Recommended software and hardware for privacy and security

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Of relevancy: Asus Vivobook X515JA review FORCED UPGRADE PREVENTION: Microsoft Windows 11 - Forced Upgrade Scheme

Alternatives to Google Chrome/Brave/Safari

Naver Whale - offers a zero-Google experience with the Chromium browser underneath, offers a plethora of quality-of-usage improvements (such as automatic website translation. Availible for Windows, Linux, OSX (macOS, apparently), Android, and iOS*. Download Naver Whale.

Mozilla Firefox/GNU IceCat/other FOSS variants - better modifiability, can be easily hardened, but does by default set Google Search as the default search engine, and communicate with American servers. Availible on Windows, Linux (most FOSS variants are Linux-only), OSX, Android, and iOS*. Download Mozilla Firefox. Download GNU IceCat for Linux-based systems.

Stock Chromium - 100% stock Chromium, a fork with Google services actively blocked is availible. Availible on Windows, Linux, OSX, and Android. Download Chromium.

Samsung Internet - modified version of mobile Chromium, by default is not private, but offers great security enhancements, extensions, and even more features if you use a Samsung smartphone (such as a keyboard that can't even pull from the dictionary, and enhanced "Knox" security). Availible for Android (preinstalled on all Samsung Android devices). Download Samsung Internet.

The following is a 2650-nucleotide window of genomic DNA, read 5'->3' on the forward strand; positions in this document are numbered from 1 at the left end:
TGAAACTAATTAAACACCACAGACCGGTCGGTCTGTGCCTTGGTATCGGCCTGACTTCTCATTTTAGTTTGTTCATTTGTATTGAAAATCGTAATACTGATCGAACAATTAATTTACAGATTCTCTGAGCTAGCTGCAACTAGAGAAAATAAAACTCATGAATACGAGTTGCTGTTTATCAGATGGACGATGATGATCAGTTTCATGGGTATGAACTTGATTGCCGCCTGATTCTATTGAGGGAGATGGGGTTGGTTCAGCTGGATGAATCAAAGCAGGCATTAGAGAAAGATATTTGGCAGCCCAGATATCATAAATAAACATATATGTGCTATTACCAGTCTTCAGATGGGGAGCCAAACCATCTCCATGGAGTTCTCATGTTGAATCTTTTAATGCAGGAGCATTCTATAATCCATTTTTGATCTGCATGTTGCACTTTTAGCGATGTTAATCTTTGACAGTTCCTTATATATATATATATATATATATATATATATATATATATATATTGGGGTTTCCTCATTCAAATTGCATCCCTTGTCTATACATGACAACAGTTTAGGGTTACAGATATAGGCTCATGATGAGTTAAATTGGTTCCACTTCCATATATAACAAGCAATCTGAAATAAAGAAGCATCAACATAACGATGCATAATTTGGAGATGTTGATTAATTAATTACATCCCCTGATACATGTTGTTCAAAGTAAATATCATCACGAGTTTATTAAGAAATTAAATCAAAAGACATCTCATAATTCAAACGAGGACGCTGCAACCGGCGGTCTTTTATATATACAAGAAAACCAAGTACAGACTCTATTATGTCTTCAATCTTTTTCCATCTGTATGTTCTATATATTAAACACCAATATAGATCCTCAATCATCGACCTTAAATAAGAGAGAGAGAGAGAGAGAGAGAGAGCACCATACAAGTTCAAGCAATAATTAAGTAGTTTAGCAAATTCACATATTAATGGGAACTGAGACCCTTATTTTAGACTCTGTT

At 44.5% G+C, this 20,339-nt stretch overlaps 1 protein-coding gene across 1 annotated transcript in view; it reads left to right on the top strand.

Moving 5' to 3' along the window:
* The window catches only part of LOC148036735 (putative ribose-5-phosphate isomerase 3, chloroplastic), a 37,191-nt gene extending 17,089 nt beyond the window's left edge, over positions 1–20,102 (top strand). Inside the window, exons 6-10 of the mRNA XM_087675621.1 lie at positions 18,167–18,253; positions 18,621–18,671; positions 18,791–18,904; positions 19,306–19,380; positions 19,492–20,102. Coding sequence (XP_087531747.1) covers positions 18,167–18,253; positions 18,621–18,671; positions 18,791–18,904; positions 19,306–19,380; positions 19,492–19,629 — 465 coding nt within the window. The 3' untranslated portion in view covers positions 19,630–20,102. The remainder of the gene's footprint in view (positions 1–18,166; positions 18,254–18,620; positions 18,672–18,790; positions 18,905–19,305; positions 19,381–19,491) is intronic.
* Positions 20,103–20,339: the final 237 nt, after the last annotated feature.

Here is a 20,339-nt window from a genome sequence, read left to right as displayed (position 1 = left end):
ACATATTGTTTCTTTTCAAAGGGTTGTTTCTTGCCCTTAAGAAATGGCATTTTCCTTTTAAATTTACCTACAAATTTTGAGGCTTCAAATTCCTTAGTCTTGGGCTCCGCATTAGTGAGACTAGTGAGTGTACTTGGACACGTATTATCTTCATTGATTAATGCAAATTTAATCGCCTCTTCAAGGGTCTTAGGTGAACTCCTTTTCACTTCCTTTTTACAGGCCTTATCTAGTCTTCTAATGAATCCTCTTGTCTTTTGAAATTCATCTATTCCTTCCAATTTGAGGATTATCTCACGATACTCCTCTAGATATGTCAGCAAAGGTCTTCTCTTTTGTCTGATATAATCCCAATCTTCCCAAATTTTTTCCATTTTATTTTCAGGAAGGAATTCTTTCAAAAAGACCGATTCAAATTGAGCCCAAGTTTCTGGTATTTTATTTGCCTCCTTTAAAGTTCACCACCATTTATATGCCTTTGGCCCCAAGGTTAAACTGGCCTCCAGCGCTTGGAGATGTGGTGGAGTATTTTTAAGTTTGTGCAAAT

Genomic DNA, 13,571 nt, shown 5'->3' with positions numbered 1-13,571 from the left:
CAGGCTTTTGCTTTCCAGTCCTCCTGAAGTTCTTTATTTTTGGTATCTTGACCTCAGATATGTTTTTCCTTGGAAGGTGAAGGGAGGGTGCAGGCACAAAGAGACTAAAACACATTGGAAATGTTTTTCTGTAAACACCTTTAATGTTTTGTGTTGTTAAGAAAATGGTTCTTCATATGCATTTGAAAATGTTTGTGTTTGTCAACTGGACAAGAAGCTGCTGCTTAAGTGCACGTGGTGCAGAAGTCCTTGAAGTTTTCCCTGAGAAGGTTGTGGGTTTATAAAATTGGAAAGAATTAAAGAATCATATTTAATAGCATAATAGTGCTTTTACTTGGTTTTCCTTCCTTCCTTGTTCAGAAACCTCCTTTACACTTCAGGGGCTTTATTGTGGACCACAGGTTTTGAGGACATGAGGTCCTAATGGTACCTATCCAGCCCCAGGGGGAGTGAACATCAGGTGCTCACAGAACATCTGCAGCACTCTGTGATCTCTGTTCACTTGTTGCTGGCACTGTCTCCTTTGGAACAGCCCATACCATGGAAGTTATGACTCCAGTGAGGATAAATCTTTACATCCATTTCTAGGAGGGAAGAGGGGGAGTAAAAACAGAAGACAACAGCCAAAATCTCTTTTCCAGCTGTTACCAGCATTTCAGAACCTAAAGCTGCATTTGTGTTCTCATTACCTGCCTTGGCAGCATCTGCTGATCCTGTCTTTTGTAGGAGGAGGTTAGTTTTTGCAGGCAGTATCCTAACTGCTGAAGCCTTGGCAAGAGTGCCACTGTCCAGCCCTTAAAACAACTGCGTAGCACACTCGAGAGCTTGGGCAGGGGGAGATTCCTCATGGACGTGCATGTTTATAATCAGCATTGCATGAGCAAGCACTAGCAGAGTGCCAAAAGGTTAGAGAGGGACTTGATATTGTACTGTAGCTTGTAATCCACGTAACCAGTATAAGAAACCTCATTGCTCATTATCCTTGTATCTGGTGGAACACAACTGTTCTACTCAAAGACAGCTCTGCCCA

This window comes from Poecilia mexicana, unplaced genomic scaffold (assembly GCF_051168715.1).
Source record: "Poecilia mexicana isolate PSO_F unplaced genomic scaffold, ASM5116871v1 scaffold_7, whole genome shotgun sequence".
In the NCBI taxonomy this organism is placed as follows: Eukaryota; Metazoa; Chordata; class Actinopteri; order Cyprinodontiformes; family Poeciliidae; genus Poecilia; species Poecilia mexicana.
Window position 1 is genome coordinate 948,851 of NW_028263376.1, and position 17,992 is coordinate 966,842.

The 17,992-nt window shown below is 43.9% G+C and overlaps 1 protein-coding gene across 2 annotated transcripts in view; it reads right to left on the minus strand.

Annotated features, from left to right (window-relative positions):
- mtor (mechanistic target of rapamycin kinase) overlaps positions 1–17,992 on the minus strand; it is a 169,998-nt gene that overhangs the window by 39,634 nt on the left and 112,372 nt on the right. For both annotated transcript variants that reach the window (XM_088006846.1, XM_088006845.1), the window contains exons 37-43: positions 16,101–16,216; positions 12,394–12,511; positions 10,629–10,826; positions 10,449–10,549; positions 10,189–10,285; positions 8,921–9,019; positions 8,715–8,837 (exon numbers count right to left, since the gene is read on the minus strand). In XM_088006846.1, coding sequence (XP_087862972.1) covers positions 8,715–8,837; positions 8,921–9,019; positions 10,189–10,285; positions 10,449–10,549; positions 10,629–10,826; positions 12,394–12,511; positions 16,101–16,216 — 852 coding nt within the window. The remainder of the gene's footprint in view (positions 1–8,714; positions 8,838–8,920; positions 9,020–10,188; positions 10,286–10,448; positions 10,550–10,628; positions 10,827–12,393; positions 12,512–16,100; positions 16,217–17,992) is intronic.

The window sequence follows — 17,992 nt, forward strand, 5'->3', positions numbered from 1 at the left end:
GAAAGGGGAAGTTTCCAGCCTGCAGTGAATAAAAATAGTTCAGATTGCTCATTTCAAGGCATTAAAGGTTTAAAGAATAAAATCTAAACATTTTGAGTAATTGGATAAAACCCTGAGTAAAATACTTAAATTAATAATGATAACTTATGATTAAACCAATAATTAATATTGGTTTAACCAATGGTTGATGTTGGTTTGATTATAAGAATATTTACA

Bromite - ADVISORY: Bromite has not had a security patch since December of 2022. Do not use Bromite for any sensitive tasks (i.e. banking, e-mail, or other 'secured' activities). Modified version of Chromium, has many privacy and usability enhancements, and is one of the fastest browsers I've tested. Availible for Android. Download Bromite.

*Why the asterisk by iOS? All web browsers on iOS are just reskinned WebKit wrappers, much like Safari itself is. Therefore, there is nothing to gain aside from basic sync functionality, UI changes (which can be beneficial for some users, for example, those with disabilities), and extra storage space consumed. If you want browser choice, Android is the only viable route. However, if you must use iOS, then I recommend installing Orion, which does allow for the installation of Mozilla Firefox and Chromium extensions, such as UBlock Origin.

Alternatives to Whatsapp/Facebook Messenger/whatever spyware IM the kids are using now

Telegram Messenger - a relatively private option, with a 2GB file upload limit (important with larger images and videos), also insanely popular with furries for some reason. The first party client supports Windows, Linux, OSX, Android, and iOS, however, many third party clients (such as Nekogram) also exist for various platforms, an official web client exists, which functions best on desktop browsers. Sign up for/download Telegram.

Signal - a by-default E2EE (end-to-end-encrypted) messaging service, which in spite of being based in the USA has previously provided the minimal data it has, which is not enough to identify a user, normally American services turn over everything they know about you, your neighbor, your mother, and your father's mistress (to name a few); however, Signal lacks a username-type application (to compare, Telegram allows you to use your cell phone number for identifying yourself to known individuals, while allowing you to use a screenname "@" to communicate in channels, with unvetted individuals, and in groupchats), instead, they mandate the use of a cell phone number (which Telegram only requires for user sign-up) as both your 2FA for signing up, and your way of communicating with other Signal users. In spite of this, Signal is still one of the better options, with clients for Windows, Linux, OSX, Android, and iOS. Sign up for/download Signal.